7. As far back as 1692, Lord Hutchins in a ease observed that amongst merchants it was looked upon as an allowance of an account current, if the merchant that received it did not object against it, in a second or a third post. This is clearly a case of acceptance by conduct by not objecting to it within a reasonable time.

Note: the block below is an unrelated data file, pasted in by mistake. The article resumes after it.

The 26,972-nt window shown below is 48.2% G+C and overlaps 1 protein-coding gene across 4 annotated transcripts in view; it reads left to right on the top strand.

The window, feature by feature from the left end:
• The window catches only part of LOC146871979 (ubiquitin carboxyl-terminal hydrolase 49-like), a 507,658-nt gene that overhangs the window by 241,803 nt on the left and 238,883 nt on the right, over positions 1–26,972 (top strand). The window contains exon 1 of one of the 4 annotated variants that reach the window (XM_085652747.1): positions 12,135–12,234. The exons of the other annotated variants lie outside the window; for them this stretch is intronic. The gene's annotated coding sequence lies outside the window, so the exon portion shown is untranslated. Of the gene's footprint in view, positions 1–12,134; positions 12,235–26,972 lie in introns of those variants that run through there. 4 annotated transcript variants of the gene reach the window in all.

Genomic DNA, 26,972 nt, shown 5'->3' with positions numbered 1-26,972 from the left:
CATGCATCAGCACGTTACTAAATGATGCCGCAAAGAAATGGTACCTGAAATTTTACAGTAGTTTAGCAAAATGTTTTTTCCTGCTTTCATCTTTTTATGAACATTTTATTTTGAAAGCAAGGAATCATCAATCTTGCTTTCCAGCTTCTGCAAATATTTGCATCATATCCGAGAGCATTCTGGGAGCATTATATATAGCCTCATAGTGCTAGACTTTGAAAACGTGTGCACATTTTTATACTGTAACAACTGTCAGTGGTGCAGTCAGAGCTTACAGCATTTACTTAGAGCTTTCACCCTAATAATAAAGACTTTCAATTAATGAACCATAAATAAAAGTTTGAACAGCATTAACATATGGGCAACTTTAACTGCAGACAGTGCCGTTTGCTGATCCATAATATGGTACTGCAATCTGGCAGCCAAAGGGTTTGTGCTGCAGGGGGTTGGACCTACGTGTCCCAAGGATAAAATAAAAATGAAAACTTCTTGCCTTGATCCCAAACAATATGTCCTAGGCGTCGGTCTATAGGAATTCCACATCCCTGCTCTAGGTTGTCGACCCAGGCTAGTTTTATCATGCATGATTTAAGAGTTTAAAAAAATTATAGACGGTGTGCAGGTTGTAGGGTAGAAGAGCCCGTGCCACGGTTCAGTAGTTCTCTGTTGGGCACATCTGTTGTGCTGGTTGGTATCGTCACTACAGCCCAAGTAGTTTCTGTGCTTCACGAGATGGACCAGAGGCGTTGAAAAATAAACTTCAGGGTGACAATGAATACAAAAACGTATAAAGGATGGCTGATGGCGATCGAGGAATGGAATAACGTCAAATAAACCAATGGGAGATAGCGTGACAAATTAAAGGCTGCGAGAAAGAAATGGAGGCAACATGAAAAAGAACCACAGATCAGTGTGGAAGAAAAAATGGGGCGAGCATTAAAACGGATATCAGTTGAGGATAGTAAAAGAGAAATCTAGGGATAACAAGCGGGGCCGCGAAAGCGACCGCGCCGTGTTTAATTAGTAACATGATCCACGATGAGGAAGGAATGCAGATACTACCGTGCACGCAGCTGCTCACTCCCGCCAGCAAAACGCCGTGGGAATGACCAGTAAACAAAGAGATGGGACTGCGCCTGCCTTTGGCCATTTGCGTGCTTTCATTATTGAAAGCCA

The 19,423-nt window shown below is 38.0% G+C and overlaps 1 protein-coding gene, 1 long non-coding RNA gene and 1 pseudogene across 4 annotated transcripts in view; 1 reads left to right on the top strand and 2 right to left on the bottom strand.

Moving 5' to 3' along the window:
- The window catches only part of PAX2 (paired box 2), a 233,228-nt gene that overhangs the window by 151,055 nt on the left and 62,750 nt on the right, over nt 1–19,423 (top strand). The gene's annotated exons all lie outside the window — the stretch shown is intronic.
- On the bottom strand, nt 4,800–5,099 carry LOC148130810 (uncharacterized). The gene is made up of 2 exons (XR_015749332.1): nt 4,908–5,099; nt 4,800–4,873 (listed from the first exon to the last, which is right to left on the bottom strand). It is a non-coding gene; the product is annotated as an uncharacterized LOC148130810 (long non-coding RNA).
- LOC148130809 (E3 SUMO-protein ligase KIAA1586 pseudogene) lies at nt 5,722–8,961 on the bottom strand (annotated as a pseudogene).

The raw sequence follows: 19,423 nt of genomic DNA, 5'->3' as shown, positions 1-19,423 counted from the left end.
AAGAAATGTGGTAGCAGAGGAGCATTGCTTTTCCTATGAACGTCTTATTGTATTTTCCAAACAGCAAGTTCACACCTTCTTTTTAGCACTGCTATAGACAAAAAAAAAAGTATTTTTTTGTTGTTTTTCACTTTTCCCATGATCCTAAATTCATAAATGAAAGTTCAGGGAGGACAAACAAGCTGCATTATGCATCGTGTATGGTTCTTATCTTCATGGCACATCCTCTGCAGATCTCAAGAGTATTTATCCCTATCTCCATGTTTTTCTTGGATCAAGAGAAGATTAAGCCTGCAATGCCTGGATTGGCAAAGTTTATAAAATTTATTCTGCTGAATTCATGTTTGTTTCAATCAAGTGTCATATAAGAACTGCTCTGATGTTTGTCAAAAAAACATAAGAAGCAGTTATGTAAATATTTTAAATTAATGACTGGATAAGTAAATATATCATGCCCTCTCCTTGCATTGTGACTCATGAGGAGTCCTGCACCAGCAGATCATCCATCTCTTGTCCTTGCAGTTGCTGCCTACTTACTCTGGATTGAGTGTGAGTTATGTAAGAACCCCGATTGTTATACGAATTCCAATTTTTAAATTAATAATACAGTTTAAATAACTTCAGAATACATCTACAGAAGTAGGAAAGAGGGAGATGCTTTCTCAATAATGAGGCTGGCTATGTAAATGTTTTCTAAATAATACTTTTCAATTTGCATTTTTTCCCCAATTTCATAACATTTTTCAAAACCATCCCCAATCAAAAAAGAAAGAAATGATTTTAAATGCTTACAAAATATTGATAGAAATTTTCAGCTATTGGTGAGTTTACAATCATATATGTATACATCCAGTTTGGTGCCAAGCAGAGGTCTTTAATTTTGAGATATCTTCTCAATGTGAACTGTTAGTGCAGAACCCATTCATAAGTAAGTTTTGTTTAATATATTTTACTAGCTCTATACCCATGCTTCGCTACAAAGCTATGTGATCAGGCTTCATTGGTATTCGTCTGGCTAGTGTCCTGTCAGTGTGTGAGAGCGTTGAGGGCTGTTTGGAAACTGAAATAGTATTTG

8. Then in Wittis v. Jernegan (1741) 2 Atk. 351 the Lord Chancellor was dealing with the two objections raised by the plaintiff's counsel to the defendant's plea of a stated account. We are only concerned with one; and with regard to that, he observed that there was no absolute necessity that the account should be signed by the parties who had mutual dealings to make it a stated account, for even where there were transactions, suppose between a merchant in England and a merchant beyond sea, and an account was transmitted to 'England from tin-person who was abroad, it was not the signing which would make it a stated account, but the person to whom it was sent, keeping it by him any length of -time, without making any objection which should bind him and prevent hie entering into' an open account afterwards. And in Tickel v. Short (1730-51) 2 Ves. (Sen.) 239 which was a case of a merchant and a factor, the Lord Chancellor expressed his opinion that it was the rule of the Court that where a merchant kept an account cut-rent by him for about two years without objection, the Court would consider that the accounts were stated or settled. The same principle has been accepted by GUI- High Court also. In Haji Abdul v. Haji Bibee (1904) 7 Bom. L.R. 151, Mr. Justice Chandavarkar was dealing with the question whether the account sued upon was a settled account and he observed in his judgment that authorities clearly showed that an account need not be signed to be a settled account provided it was submitted to the party sought to be made liable on it and he had by words or conduct acquiesced in its correctness. It is true that in that particular case there was an express assent to the account submitted. But in my opinion even conduct would be sufficient to entitle the Court to come to the same con-elusion as an express assent. And in Premji Virji v. Sir Edward Sassoon (1920) 29 Bom. L.R. 375 Mr. Justice Madgavkar approved of the dictum of Mr. Justice Chandavarkar. The principle of law in my opinion being clear, it has got to be applied to the facts of this case. Now there can be no doubt that an account was submitter by the defendant to the plaintiff both for the December 1938 vaida and the January 1939 vaida, and the question is whether those two accounts were accepted as correct by the plaintiff. The defendant in his evidence has stated on oath that from December 1938 till February 27, 1941, the plaintiff raised no objection to the accounts submitted to him for the two vaidas nor did he ask for any accounts in respect of these two vaidas. Mr. Taraporewalla has not chosen to put his client in the witness-box to controvert this statement, and I accept the statement of the defendant on oath. It has also got to be remembered that although in his affidavit on June 12, 1939, in suit No. 227 of 1939, the plaintiff did put forward a contention that the accounts were not settled, lie did not choose to follow that up either by making an actual demand for the accounts or counterclaiming in that suit or doing anything at all right till February 27, 1941, and finally filing the suit on December 2, 1941. The defendant's case does not depend merely on the plaintiff not objecting to the accounts submitted to him. His case goes much further than that. 'With regard to the December 1938 vaida, it is in. evidence that the defendant actually accepted a smaller amount than what was due to him. The plaintiff paid the smaller amount, made entries in his book showing that that amount was paid in full settlement of the December 1938 vaida, and the defendant in his turn in his books also accepted that position. With regard to the January 1939 .settlement, when the defendant paid the amount which, according to him, was due by him to the plaintiff, the plaintiff again accepted that amount without demur and made the necessary entries in his books accepting that amount in full settlement of the January 1939 vaida. Therefore we have in this case not only no objection on the part of the plaintiff to the accounts submitted to him but actual payment and settlement with regard to both the vaidas. Further tie plaintiff in his plaint has alleged that it was relying upon the representations of the defendant that the contract notes and the ankdas submitted to him were correct that the plaintiff made payments to the defendant mid received payments from the defendant; and he has also stated that the payments made by him were on account of and without prejudice to his right to call upon the defendant to render unto him true and proper accounts and to satisfy him that the. transactions had been entered into in accordance with the rules and regulations of the Native Share and Stock Brokers' Association. A specific issue has been raised on these averments of the plaintiff, and yet the plaintiff has not thought fit to step into the witness-box to support this allegation of his in the plaint.